The Nicene Creed - The godparent is then asked to confess faith in Christ in behalf of the infant and reads the confession of faith contained in the Nicene Creed. The Creed was a symbol or sign of recognition among the early Christians; it was like a password that distinguished the true members of God's family. By reading the Creed the godparent confesses the true faith that will be passed on to the infant in time.

The Naming - From the moment the child is received into the Church emphasis is placed on his individuality. He is given his own particular name by which he shall be distinguished from every other child of God. This new name expresses also the new life in Christ received through Holy Baptism. In addition to our own individual name each person receives the name "Christian" at Baptism. From that moment on we we bear the name of Christian and are called "Christians".

The Candle - However dark may be the night that surrounds us, Baptism "Remains the sacrament of entrance into light;
It opens the eyes of the soul to see Christ, the light; of the world (John 1:19); and It makes us sons of light (1 Thess 5:5).
In the early Church the baptismal candle was always kept by the one baptized and brought to Church for major events in the person's life. Even as the final hour of life approached it was lighted again as the soul went forth to meet its Judge. It was a constant reminder for the Christian to live and die by the light of Christ. Thus the candle becomes a symbol of the perseverance of the baptized soul until Christ's return.

The Baptismal Font - The baptismal font in the language of the Church Fathers is the Divine Womb whence we receive the second birth as children of God. Baptism is truly a birth.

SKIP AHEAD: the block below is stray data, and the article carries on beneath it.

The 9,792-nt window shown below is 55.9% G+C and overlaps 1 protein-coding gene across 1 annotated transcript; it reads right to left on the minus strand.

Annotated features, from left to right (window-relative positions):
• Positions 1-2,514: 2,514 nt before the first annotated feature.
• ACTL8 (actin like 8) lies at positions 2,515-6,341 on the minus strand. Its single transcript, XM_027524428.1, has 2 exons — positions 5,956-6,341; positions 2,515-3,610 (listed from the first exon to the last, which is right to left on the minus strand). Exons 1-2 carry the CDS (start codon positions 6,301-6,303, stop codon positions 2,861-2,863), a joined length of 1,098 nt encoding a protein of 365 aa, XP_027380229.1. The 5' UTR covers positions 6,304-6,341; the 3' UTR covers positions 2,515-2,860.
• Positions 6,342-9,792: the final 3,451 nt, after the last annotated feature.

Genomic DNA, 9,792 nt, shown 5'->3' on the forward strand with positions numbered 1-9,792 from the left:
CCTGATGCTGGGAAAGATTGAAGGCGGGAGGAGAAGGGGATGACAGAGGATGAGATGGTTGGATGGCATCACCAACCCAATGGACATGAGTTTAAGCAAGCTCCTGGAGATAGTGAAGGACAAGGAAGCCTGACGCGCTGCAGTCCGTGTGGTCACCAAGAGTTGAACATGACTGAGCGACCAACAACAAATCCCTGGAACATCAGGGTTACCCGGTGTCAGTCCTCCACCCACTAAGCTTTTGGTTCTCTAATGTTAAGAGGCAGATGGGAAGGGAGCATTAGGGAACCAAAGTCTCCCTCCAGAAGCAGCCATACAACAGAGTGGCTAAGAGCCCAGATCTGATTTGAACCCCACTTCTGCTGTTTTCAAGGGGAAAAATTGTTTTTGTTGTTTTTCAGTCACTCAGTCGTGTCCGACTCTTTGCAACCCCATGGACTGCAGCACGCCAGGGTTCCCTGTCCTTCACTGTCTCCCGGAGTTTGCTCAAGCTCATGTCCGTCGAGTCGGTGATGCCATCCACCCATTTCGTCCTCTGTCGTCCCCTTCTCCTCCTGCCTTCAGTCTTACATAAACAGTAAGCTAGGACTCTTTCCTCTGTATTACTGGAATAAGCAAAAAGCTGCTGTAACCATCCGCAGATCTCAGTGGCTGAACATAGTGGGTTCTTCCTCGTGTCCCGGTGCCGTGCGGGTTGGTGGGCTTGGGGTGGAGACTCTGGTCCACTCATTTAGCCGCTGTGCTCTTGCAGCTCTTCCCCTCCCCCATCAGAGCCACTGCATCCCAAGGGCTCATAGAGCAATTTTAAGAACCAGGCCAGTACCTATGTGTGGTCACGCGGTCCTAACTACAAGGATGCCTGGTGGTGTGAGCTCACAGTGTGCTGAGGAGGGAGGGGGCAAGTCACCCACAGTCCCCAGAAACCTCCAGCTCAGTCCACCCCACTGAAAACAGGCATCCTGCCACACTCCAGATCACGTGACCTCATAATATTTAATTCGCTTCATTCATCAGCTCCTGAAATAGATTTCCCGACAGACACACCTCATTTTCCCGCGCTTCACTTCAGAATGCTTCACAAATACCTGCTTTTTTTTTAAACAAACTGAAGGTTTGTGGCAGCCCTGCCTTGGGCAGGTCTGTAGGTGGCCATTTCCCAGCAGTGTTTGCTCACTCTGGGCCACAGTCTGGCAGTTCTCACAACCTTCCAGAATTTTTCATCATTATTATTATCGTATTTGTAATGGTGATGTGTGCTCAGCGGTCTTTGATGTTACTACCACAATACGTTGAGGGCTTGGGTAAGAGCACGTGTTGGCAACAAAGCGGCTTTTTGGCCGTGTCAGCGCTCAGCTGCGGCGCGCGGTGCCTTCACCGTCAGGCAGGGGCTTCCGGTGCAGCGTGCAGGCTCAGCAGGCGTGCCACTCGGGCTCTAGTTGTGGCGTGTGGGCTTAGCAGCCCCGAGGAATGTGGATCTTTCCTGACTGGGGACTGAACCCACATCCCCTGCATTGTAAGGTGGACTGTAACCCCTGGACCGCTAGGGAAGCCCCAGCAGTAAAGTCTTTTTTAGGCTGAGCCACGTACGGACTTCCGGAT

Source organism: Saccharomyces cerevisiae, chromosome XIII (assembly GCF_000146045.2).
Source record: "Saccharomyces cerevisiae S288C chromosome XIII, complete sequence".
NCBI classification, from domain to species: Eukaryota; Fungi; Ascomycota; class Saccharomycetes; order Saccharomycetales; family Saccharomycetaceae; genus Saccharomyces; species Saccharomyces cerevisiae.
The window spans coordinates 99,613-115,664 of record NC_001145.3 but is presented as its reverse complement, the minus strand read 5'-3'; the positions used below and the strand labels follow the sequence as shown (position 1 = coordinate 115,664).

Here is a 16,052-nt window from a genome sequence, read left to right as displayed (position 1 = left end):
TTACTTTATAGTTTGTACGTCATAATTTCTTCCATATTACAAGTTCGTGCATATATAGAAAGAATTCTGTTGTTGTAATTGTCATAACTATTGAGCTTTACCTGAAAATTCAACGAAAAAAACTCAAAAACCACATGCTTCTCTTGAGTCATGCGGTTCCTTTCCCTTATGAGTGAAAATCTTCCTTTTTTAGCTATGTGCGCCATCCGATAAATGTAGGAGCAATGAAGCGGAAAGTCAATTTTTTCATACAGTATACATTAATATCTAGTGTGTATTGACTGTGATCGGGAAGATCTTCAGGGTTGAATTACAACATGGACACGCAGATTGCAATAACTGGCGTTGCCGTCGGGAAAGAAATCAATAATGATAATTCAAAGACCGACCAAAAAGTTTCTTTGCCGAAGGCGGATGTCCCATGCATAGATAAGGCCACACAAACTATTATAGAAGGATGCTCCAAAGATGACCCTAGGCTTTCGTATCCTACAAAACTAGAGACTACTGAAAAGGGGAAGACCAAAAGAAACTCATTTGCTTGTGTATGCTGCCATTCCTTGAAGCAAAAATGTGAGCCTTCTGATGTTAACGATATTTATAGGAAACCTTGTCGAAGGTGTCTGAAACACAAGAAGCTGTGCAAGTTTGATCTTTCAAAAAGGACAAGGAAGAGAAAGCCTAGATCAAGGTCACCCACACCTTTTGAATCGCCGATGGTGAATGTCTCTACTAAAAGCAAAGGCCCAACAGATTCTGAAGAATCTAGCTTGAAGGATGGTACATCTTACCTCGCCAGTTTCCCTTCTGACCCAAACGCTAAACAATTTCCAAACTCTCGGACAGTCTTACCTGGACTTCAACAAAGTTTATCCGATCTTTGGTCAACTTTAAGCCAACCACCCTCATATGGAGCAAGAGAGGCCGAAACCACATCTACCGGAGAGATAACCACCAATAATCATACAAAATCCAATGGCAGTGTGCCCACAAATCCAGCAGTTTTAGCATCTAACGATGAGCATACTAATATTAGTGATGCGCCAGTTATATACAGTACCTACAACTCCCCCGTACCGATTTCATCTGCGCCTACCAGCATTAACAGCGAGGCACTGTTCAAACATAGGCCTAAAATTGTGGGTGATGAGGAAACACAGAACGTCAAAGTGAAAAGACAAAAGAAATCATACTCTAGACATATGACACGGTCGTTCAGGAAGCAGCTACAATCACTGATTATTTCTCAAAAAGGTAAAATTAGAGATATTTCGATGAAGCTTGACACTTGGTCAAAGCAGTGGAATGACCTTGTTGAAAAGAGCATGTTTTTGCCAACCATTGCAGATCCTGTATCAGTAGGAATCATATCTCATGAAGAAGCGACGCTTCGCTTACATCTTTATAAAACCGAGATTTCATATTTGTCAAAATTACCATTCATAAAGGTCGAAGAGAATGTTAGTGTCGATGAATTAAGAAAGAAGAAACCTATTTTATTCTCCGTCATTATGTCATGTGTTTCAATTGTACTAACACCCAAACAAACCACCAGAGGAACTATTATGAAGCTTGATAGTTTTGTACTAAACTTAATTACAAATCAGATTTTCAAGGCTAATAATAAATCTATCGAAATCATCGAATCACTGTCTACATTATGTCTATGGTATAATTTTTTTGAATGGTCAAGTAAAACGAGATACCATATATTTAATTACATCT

"But to all who received him, who believed in his name, he gave power to become children of God; who were born, not of blood, nor of the will of the flesh, nor of the will of man, but of God" (John 1:12-13). 

When a person is Baptized, they descend into the baptismal font. As the water closes over the head, it is like being buried in a grave. When the newly baptized emerges from the water, it is like rising from the grave. Baptism represents our old, sinful nature dying and then being resurrected again by Christ in a new and cleansed form. As St Paul says, "Do you not know that all of us who have been baptized into Christ Jesus were baptized into his death. We were buried therefore with him by baptism into death, so that as Christ was raised from the dead by the glory of the Father we, too, might walk in newness of life" (Rom 6:3-4).

The Water - Water is used for cleansing. In Baptism it expresses the fact that through this sacrament Christ cleanses us of all sins. The Priest blesses the Baptismal waters in the Font by calling on the Holy Trinity:

"Do You Yourself, O loving King, be present now also through the descent of Your Holy Spirit and hallow this water".

Then he makes the sign of the Cross three times over the water saying:

"Let all adverse powers be crushed beneath the signing of Your most precious Cross".


The Naked Infant - The infant is baptized in its naked state to denote that just as we came out of our mother's womb naked so we emerge naked out of the womb of God - the baptismal Font. The removal of all clothes also signifies the putting off of the "old man", which will be cast off entirely through Baptism. Nakedness without shame reflects the original state of man in Paradise, which God created and had called good.

Anointing with Oil - Olive oil is blessed by the Priest and then applied by him to the child's forehead, breast, back, hands, feet, ears, mouth, in order to dedicate them to the service of Christ. The godparent then covers the entire body of the infant with olive oil in order to express our prayer that with Christ's help the infant may be able to elude the grip of sin and the evil one. This originated with ancient Greek wrestlers who anointed their body with olive oil in order to make it difficult for the opponents to maintain a grip on them.

Immersion into the Baptismal font - In obedience to Christ's words, the Priest Baptizes the child with the words:

"The servant of God (name) is Baptised in the Name of the Father. Amen. And of the Son, Amen. And of the Holy Spirit, Amen".